How to drink mezcal?
There are plenty of ways to enjoy mezcal alcohol.
For example, one of the most convenient ways is to sip mezcal cocktails, like a fine whiskey or brandy.
While enjoying mezcal brands, you can use a snifter or a small glass with a stem to hold it by the stem and avoid warming the liquid with your hand. Take a small sip and let it linger on your tongue to appreciate the complex flavors and smokiness fully.
If you prefer a more traditional way of drinking mezcal, you can try it with salt and lime. First, lick some salt off the back of your hand, then take a sip of mezcal liquor, and finally, suck on a slice of lime. This is a classic way to enjoy tequila but it also works well with mezcal.
You can indulge in mezcal flavors in cocktails, including margaritas, palomas, and more. A popular mezcal cocktail is the Oaxaca Old Fashioned, which combines mezcal, agave nectar, and bitters.
Mezcal can be paired with a wide range of foods, especially those with smoky or spicy flavors. Pairing it with grilled meats, spicy salsas, or chocolate desserts may give you the best mezcal taste.
What is the difference between mezcal vs. tequila?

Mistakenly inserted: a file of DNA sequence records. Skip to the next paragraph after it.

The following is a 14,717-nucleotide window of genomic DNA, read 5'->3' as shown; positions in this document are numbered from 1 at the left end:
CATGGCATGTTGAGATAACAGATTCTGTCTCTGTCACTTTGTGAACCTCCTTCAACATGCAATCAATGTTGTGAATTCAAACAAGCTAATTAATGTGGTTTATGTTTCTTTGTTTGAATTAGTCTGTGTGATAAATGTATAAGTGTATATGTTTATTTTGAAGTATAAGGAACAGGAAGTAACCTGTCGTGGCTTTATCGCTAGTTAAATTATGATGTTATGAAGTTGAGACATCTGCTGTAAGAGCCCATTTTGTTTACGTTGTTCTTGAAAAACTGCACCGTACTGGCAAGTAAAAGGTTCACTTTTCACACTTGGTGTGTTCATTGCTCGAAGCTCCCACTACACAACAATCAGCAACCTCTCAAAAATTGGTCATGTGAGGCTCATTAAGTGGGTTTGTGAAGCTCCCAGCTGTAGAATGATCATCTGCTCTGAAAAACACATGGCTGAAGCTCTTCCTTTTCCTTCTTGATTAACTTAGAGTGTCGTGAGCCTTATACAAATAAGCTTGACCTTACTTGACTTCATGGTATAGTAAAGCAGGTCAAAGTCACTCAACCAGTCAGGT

Tequila and mezcal are both distilled spirits made from the agave plant, but they have some key differences.
Firstly, tequila is made from the blue agave plant, while mezcal can be made from any species of agave, although some varieties are more common than others. This means there is more variety in the flavors and aromas of mezcal, depending on the type of agave used.
Second, while both mezcal and tequila are made by roasting the agave piñas and extracting the juice, there are some differences in the production process. Mezcal is traditionally roasted in underground pit ovens, which gives it a smoky flavor, while tequila is typically roasted in industrial ovens. Mezcal is usually distilled only once, while tequila is often distilled twice or thrice.
Their geographic origins are also different. People produce tequila in some areas of Mexico, primarily in Jalisco and parts of the surrounding states. On the other hand, Mezcal drink is produced mainly in the state of Oaxaca.